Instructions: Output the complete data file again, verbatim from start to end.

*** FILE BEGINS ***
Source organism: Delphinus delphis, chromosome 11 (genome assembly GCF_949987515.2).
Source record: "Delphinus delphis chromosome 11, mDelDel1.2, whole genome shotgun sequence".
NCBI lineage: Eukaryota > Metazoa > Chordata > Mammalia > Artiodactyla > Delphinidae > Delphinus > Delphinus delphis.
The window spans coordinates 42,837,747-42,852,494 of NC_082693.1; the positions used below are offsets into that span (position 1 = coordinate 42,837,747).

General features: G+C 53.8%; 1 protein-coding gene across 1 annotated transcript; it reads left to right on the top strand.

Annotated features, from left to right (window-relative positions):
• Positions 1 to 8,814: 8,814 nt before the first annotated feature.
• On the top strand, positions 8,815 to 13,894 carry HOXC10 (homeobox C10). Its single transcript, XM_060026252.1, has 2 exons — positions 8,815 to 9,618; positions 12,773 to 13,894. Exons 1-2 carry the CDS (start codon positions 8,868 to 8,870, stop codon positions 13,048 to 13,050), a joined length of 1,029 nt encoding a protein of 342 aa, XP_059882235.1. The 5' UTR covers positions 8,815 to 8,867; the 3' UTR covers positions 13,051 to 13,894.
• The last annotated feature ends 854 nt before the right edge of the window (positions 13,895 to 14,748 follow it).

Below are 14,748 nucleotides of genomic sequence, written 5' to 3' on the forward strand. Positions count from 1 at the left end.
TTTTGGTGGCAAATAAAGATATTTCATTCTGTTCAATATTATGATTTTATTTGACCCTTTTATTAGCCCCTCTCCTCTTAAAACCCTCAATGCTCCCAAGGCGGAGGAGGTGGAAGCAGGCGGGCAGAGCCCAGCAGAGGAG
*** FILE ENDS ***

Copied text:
Source organism: Delphinus delphis, chromosome 11 (genome assembly GCF_949987515.2).
Source record: "Delphinus delphis chromosome 11, mDelDel1.2, whole genome shotgun sequence".
NCBI lineage: Eukaryota > Metazoa > Chordata > Mammalia > Artiodactyla > Delphinidae > Delphinus > Delphinus delphis.
The window spans coordinates 42,837,747-42,852,494 of NC_082693.1; the positions used below are offsets into that span (position 1 = coordinate 42,837,747).

General features: G+C 53.8%; 1 protein-coding gene across 1 annotated transcript; it reads left to right on the top strand.

Annotated features, from left to right (window-relative positions):
• Positions 1 to 8,814: 8,814 nt before the first annotated feature.
• On the top strand, positions 8,815 to 13,894 carry HOXC10 (homeobox C10). Its single transcript, XM_060026252.1, has 2 exons — positions 8,815 to 9,618; positions 12,773 to 13,894. Exons 1-2 carry the CDS (start codon positions 8,868 to 8,870, stop codon positions 13,048 to 13,050), a joined length of 1,029 nt encoding a protein of 342 aa, XP_059882235.1. The 5' UTR covers positions 8,815 to 8,867; the 3' UTR covers positions 13,051 to 13,894.
• The last annotated feature ends 854 nt before the right edge of the window (positions 13,895 to 14,748 follow it).

Below are 14,748 nucleotides of genomic sequence, written 5' to 3' on the forward strand. Positions count from 1 at the left end.
TTTTGGTGGCAAATAAAGATATTTCATTCTGTTCAATATTATGATTTTATTTGACCCTTTTATTAGCCCCTCTCCTCTTAAAACCCTCAATGCTCCCAAGGCGGAGGAGGTGGAAGCAGGCGGGCAGAGCCCAGCAGAGGAG